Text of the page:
Police said the suicide bomber was on foot and detonated the explosives near the gate of the offices.
The incident happened at about 8:15am local time in PD9 in Kabul city, a spokesman for Kabul police chief confirmed.
After waiting a week to cast their votes, Kandahar residents have finally been able to post their ballots in this parliamentary election.
It was not immediately clear how many people were at the site at the time of the attack.
There was no immediate claim of responsibility for the attack, which comes as thousands of ballot boxes from around the war-torn country are delivered to the IEC's heavily fortified compound in Kabul following chaotic and deadly legislative elections.
Problems with untested biometric verification devices, missing or incomplete voter rolls and absent election workers following Taliban threats to attack the ballot forced Afghans to wait hours outside polling stations, many of which opened late or not at all.
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In a WhatsApp message, Taliban spokesman Zabiullah Mujahid said "tens of Afghan police and soldiers were killed" in the attack.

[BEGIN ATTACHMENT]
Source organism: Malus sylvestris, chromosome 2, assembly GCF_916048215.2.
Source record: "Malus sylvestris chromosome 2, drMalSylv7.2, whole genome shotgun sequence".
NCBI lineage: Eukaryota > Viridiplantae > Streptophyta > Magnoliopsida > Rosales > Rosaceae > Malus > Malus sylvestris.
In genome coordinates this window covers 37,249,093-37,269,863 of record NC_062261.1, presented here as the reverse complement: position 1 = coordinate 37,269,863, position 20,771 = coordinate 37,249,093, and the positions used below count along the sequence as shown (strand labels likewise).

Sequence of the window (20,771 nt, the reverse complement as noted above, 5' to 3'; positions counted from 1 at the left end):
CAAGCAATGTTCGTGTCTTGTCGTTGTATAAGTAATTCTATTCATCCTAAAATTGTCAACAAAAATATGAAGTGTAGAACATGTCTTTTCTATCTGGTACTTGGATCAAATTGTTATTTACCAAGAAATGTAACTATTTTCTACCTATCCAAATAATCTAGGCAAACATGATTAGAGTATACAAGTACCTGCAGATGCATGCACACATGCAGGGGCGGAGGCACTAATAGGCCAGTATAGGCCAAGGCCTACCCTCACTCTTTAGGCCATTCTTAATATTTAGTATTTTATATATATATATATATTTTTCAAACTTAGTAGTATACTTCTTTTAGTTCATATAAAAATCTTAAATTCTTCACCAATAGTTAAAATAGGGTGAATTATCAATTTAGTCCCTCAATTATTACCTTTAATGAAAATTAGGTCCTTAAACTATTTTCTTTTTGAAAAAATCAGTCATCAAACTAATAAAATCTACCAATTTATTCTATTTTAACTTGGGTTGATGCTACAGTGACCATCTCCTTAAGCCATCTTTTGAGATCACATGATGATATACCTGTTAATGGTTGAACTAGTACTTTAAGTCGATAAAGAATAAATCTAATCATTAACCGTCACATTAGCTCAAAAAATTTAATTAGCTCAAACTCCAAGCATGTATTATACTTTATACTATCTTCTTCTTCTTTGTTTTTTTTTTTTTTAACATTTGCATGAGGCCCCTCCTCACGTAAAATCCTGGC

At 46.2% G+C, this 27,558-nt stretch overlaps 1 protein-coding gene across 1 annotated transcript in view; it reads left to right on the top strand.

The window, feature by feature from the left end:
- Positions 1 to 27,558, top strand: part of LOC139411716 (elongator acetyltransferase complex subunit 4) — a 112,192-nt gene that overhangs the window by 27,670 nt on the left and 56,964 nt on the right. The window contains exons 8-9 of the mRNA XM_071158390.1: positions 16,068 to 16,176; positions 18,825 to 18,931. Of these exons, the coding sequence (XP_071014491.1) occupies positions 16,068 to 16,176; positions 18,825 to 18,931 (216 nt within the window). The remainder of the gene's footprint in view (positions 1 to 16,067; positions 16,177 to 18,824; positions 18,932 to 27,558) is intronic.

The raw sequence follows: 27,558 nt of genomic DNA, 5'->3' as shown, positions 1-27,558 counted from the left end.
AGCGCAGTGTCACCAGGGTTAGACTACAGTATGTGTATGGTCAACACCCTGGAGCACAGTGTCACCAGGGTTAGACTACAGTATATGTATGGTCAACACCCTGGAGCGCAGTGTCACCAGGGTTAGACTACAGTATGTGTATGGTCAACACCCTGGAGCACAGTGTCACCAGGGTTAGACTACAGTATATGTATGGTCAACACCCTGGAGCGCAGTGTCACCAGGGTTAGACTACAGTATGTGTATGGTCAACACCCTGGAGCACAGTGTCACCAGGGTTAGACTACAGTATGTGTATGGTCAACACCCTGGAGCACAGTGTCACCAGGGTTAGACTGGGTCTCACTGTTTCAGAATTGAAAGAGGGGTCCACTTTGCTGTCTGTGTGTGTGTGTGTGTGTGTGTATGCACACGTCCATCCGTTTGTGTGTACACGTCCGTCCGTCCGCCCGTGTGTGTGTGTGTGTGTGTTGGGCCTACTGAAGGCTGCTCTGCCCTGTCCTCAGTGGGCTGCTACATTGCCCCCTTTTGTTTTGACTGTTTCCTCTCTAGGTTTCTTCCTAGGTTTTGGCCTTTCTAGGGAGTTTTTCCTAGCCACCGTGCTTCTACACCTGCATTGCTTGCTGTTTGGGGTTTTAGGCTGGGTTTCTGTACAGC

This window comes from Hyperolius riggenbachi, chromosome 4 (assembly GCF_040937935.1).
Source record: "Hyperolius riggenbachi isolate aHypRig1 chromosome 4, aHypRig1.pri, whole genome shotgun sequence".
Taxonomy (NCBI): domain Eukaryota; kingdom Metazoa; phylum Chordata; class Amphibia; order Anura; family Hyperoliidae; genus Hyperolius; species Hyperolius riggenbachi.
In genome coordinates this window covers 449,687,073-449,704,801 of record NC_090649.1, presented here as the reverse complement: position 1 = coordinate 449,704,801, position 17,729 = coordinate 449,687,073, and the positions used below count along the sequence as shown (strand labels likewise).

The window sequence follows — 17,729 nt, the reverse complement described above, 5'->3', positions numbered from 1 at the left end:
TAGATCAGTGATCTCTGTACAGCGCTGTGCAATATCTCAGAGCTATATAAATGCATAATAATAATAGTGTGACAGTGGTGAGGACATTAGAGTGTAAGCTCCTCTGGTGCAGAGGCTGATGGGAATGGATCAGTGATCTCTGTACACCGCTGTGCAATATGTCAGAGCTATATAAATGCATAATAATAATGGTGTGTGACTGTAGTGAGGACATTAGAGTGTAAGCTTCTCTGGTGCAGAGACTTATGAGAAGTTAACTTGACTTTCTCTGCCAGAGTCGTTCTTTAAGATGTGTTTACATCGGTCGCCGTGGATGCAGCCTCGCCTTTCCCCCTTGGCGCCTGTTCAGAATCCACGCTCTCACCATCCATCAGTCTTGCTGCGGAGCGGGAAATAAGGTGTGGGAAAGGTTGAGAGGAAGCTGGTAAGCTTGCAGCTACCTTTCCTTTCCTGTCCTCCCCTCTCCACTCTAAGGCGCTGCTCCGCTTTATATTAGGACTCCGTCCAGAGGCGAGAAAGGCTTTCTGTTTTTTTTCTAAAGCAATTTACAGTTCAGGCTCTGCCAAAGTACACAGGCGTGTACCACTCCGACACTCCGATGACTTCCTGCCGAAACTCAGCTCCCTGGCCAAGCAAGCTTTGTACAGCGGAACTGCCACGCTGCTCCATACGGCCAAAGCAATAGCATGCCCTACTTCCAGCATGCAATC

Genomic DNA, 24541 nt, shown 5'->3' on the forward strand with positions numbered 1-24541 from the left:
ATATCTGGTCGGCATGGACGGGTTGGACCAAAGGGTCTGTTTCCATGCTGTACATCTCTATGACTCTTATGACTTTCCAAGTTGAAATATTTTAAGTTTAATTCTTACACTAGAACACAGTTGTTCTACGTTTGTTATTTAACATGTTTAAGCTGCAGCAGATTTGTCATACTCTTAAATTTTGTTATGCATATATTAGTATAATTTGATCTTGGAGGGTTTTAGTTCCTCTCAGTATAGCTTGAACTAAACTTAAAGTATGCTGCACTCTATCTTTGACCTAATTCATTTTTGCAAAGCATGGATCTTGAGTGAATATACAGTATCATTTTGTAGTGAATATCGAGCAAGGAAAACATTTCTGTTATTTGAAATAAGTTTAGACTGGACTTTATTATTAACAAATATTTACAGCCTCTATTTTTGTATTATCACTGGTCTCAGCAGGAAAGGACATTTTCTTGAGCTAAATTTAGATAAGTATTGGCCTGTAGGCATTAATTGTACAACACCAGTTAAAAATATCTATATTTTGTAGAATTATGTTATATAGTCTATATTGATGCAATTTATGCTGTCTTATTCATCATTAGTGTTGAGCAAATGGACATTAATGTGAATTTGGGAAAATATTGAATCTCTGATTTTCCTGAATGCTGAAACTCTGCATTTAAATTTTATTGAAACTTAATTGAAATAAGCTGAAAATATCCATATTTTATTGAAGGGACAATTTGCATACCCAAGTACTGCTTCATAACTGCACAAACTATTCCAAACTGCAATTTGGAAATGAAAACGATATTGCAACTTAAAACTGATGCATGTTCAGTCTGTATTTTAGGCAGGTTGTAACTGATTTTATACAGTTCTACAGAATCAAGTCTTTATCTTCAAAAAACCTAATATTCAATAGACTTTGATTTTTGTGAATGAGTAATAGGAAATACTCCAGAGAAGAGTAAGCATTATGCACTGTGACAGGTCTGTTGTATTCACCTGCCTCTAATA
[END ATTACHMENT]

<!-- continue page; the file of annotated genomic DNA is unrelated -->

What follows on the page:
Voting in Kandahar was pushed back a week after police chief Gen. Abdul Raziq Achakzai was killed in a Taliban-claimed attack October 18, two days before the election.
IEC officials said 4,500 observers will monitor the election process in Kandahar and 6,000 staff have been hired in Kandahar for the election process.
On Saturday voters in Kandahar - the southern birthplace of the Taliban and a province notorious for ballot stuffing - went to the polls.
On October 20, Afghanistan held its much-delayed parliamentary elections, the provisional results of which will be announced on November 10 and final ones on December 20.
The war toppled the militant group; however, some 17 years on, the Taliban are still active in two-thirds of the country and involved in widespread militancy, killing thousands of civilians as well as Afghan and United States forces despite the presence of US-led foreign troops.